Home > Shook Ankles > Shook Ankles: One Team’s Trash Is Another Team’s Treasure

Shook Ankles: One Team’s Trash Is Another Team’s Treasure

On draft night, the Minnesota Timberwolves decided to part ways with Jonny Flynn, the sixth overall draft pick just two years prior. After undergoing hip surgery in his first offseason, Flynn was coming off an understandably disappointing performance last year: He started only eight games–down from 81 his rookie season–and posted a severe drop in almost all meaningful statistical averages. Still most known for playing 67 of a possible 70 minutes in a gutsy six overtime Big East Tournament win over UConn, Flynn registered 30 minutes or more just four times last season. It was clear to see that the Flynn who David Kahn drafted, whether it was due to injury or the wrong offensive system, wasn’t the Jonny Flynn we were seeing.

He has almost all the intangibles needed to flourish at the point in this league, and Minnesota should end up looking silly when they moved him for Brad Miller and a few chips that may never pan out. The Rockets, on the other hand—despite their overflowing point guard situation—should have themselves a steal. With teams now trending towards simultaneously placing three or more capable ball handlers on the floor, this might not even be as crowded a situation as it looks on paper. Flynn, Kyle Lowry, and Goran Dragic (whose option was just picked up) could pose major matchup problems, and as long as they continue to improve their accuracy from the three-point range, their ability to space the floor should create a Rubik’s cube of problems for defensive assistants throughout the league.
(Flynn shot 36 percent from deep before his injury, Dragic was throwing darts after his trade from Phoenix to Houston—52 percent, and Kyle Lowry, at a career best 38 percent, came out of nowhere last season to establish himself as an improving long range threat. That combines to a 42 percent average between the three of them which would be right around Gary Neal-type accuracy. Boom?)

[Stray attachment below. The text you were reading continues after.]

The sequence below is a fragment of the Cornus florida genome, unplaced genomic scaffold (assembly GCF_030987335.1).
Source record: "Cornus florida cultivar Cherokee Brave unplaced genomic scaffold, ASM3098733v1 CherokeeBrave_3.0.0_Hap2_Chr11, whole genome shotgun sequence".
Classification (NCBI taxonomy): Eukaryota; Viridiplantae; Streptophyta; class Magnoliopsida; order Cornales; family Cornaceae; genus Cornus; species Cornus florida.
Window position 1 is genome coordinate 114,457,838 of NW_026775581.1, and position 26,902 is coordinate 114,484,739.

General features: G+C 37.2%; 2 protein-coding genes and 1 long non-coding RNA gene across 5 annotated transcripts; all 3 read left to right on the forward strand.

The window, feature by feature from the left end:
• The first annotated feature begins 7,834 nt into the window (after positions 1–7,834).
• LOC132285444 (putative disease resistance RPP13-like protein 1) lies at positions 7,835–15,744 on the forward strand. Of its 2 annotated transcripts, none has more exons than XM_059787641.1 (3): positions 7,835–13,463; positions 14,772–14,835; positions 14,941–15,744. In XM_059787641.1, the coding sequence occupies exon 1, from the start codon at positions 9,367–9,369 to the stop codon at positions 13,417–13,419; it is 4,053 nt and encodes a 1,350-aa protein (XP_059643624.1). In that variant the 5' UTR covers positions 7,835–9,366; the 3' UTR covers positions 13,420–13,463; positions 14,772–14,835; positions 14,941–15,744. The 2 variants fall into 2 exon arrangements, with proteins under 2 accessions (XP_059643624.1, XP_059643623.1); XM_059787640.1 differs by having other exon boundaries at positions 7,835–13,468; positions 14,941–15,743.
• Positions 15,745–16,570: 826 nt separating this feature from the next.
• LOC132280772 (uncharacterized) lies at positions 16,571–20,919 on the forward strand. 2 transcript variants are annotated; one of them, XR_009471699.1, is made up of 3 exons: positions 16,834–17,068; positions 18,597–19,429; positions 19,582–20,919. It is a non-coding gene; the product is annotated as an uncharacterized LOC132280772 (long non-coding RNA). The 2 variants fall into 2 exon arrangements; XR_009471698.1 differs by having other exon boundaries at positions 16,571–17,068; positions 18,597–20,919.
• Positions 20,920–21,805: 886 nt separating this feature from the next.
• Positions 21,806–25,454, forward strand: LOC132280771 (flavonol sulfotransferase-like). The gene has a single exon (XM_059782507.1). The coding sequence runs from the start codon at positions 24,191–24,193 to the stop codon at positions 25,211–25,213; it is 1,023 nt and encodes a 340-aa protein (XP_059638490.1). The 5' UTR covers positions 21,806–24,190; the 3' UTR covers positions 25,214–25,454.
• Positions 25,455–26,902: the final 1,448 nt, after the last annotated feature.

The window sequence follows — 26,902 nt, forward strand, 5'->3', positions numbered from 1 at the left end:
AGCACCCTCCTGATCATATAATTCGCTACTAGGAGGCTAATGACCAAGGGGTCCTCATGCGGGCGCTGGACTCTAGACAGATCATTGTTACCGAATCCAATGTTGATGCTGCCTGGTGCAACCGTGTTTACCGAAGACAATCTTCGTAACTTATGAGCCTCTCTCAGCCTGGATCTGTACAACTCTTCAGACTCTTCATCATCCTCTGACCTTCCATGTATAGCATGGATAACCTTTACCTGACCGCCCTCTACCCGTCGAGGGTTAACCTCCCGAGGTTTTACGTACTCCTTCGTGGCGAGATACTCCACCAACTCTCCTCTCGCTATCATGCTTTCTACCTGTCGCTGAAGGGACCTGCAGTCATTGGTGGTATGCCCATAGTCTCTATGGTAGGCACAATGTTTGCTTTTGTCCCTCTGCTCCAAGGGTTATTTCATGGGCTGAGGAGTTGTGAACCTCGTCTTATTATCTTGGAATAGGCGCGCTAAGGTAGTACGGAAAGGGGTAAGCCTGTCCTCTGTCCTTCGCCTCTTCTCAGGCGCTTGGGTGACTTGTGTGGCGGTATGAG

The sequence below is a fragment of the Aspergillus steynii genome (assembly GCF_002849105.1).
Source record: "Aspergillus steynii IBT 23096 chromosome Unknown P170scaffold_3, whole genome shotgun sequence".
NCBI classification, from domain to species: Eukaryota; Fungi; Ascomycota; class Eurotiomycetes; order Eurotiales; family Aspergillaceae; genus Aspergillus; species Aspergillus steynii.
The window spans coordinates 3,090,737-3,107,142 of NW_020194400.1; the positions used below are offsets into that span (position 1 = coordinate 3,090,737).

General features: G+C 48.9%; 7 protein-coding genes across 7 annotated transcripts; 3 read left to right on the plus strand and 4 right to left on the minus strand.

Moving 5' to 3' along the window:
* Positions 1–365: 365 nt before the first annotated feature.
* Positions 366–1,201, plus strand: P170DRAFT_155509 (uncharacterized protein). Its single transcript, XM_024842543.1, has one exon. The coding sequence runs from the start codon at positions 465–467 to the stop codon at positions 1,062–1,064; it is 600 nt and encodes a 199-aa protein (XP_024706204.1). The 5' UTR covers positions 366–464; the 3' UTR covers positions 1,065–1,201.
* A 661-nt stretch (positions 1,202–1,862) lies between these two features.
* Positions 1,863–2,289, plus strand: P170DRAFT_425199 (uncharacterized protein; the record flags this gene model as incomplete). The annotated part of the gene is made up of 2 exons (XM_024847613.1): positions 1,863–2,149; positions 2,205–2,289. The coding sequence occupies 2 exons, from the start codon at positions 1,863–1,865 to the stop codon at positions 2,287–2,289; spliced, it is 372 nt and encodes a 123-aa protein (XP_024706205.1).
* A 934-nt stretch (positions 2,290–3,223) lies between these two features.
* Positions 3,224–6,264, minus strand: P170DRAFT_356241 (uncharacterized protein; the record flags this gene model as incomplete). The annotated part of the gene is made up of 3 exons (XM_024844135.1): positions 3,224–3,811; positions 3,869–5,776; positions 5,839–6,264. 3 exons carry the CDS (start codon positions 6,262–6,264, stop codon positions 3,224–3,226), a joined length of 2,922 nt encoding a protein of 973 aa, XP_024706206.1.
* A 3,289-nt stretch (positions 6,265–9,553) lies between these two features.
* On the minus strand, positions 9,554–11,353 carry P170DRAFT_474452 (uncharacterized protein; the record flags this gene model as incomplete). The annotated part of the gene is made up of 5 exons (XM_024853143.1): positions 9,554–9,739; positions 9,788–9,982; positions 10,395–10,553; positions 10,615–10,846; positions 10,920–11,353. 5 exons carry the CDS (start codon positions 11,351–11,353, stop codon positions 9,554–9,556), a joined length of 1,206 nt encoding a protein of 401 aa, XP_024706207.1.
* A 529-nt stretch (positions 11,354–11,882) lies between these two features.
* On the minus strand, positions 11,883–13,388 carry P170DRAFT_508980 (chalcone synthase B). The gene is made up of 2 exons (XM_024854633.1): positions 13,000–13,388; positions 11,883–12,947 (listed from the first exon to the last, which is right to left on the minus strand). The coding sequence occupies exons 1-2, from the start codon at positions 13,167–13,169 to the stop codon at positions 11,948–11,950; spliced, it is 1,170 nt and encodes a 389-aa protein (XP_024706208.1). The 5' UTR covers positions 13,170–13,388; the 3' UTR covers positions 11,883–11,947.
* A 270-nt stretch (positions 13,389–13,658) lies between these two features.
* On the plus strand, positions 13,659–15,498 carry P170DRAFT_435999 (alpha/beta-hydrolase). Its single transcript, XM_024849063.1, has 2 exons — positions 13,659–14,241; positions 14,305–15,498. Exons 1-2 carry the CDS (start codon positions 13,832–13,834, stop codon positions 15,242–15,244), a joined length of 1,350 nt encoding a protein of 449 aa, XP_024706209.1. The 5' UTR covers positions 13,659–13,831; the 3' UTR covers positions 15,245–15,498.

Jonny Flynn is a 22-year-old playing the most difficult position in basketball, and this is the most irking thing about the trade. I understand Minnesota’s need to clear room for Ricky Rubio’s wizardry, avoiding any possible controversy that could develop with two first round picks vying for one starting spot, but in all honesty why couldn’t it work? Nobody told David Khan to sign Luke Ridnour to a four-year, $16 million contract last year, and in the aftermath of that deal, Flynn was forced out the door.
What people seem to forget when talking about/evaluating/processing basketball players, is their ability to improve in a relatively short time frame. Flynn averaged 13.5 points per game on 42 percent shooting as a 20-year-old starting point guard on the league’s most unfocused franchise. All things considered, that’s pretty good. He was then severely injured. So the result of all this? A trade? We’ve given up on the poor kid before he’s given a chance? I know this is sports, but nobody reaches their apex of ability at the age of 22. In every profession—except teenage pop music sensation, maybe—there’s much room to improve as the brain begins to grow and our live’s are touched with whole new sensations and experiences. Someone once told me that from the day I graduate college up to my 30th birthday, I will have noticeably evolved at least three times; the music I listen to, the food I enjoy eating, the way I dress on weekends, and, most importantly, the way I look at the world, will shift. Translating this to a basketball player is simple; they (like regular people!) don’t stand still. They either progress with hard work and dedication or fall off and are weeded out.
Time will tell if Jonny Flynn is capable of becoming one of the league’s elite game managers, typecast as instant offense off the bench, or a total bust, but my money’s on the first choice. The first time Houston touches down in Minnesota, Ricky Rubio might want to call in sick.
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